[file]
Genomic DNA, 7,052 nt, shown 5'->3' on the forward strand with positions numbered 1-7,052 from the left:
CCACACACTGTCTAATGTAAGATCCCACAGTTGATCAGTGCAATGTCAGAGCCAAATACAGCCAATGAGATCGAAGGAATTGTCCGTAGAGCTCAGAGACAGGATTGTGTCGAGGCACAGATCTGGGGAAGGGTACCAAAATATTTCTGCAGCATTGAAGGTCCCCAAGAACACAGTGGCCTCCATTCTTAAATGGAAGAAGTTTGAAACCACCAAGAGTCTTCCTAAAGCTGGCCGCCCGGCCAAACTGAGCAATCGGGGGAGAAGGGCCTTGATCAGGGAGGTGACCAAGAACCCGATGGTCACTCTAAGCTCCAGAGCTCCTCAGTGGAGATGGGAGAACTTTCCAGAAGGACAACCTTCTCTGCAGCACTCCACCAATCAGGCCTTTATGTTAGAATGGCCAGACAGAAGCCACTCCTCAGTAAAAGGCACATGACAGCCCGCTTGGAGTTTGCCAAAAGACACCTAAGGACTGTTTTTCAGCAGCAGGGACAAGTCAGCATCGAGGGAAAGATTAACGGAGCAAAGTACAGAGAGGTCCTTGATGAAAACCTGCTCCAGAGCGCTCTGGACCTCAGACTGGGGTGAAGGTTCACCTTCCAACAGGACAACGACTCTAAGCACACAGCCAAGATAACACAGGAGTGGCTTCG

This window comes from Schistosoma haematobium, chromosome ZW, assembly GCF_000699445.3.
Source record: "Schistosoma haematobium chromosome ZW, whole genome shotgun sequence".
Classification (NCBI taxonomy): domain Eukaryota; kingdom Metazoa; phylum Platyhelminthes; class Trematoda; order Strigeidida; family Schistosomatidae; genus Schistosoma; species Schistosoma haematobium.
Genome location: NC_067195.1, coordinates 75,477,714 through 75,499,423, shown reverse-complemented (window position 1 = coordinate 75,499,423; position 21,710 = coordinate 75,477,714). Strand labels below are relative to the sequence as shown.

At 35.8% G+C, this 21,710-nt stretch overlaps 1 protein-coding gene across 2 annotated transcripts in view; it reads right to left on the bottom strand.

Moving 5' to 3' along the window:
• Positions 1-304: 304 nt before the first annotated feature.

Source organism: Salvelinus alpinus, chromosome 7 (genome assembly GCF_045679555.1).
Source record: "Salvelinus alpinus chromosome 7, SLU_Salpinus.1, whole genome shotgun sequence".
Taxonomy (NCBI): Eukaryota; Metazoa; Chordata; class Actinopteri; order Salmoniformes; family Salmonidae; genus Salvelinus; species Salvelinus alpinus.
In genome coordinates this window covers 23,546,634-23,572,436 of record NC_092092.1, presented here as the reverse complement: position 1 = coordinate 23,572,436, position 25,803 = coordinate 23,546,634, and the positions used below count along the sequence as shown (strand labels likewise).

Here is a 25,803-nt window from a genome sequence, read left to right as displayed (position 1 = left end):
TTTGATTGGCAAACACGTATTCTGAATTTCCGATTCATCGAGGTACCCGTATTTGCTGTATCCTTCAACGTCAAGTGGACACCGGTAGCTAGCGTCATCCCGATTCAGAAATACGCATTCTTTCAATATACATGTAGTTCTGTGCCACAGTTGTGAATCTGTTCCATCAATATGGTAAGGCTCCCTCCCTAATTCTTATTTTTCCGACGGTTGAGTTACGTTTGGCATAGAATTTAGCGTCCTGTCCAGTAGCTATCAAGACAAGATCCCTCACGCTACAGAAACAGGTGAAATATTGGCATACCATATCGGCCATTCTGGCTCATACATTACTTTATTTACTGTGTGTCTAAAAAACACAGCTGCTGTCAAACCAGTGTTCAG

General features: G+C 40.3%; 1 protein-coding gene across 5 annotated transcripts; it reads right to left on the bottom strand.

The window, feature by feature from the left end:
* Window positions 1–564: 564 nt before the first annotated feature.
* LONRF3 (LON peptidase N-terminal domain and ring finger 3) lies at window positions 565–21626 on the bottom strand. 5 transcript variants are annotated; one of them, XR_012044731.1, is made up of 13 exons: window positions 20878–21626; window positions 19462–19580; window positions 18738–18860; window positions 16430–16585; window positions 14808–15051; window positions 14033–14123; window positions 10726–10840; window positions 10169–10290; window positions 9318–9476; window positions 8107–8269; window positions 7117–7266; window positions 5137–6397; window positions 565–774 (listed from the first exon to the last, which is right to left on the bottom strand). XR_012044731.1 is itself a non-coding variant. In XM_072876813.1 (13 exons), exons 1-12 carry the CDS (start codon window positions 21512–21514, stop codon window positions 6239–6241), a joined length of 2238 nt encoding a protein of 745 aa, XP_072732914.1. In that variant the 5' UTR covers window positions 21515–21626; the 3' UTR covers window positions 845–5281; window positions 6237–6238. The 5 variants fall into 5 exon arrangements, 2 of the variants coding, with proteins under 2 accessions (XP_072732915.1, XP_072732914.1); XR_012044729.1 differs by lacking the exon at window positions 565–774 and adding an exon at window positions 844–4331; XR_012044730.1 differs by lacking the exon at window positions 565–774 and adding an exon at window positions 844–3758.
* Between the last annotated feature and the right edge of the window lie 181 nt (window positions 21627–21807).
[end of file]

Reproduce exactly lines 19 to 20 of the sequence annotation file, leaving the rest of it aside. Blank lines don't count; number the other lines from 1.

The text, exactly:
* LONRF3 (LON peptidase N-terminal domain and ring finger 3) lies at window positions 565–21626 on the bottom strand. 5 transcript variants are annotated; one of them, XR_012044731.1, is made up of 13 exons: window positions 20878–21626; window positions 19462–19580; window positions 18738–18860; window positions 16430–16585; window positions 14808–15051; window positions 14033–14123; window positions 10726–10840; window positions 10169–10290; window positions 9318–9476; window positions 8107–8269; window positions 7117–7266; window positions 5137–6397; window positions 565–774 (listed from the first exon to the last, which is right to left on the bottom strand). XR_012044731.1 is itself a non-coding variant. In XM_072876813.1 (13 exons), exons 1-12 carry the CDS (start codon window positions 21512–21514, stop codon window positions 6239–6241), a joined length of 2238 nt encoding a protein of 745 aa, XP_072732914.1. In that variant the 5' UTR covers window positions 21515–21626; the 3' UTR covers window positions 845–5281; window positions 6237–6238. The 5 variants fall into 5 exon arrangements, 2 of the variants coding, with proteins under 2 accessions (XP_072732915.1, XP_072732914.1); XR_012044729.1 differs by lacking the exon at window positions 565–774 and adding an exon at window positions 844–4331; XR_012044730.1 differs by lacking the exon at window positions 565–774 and adding an exon at window positions 844–3758.
* Between the last annotated feature and the right edge of the window lie 181 nt (window positions 21627–21807).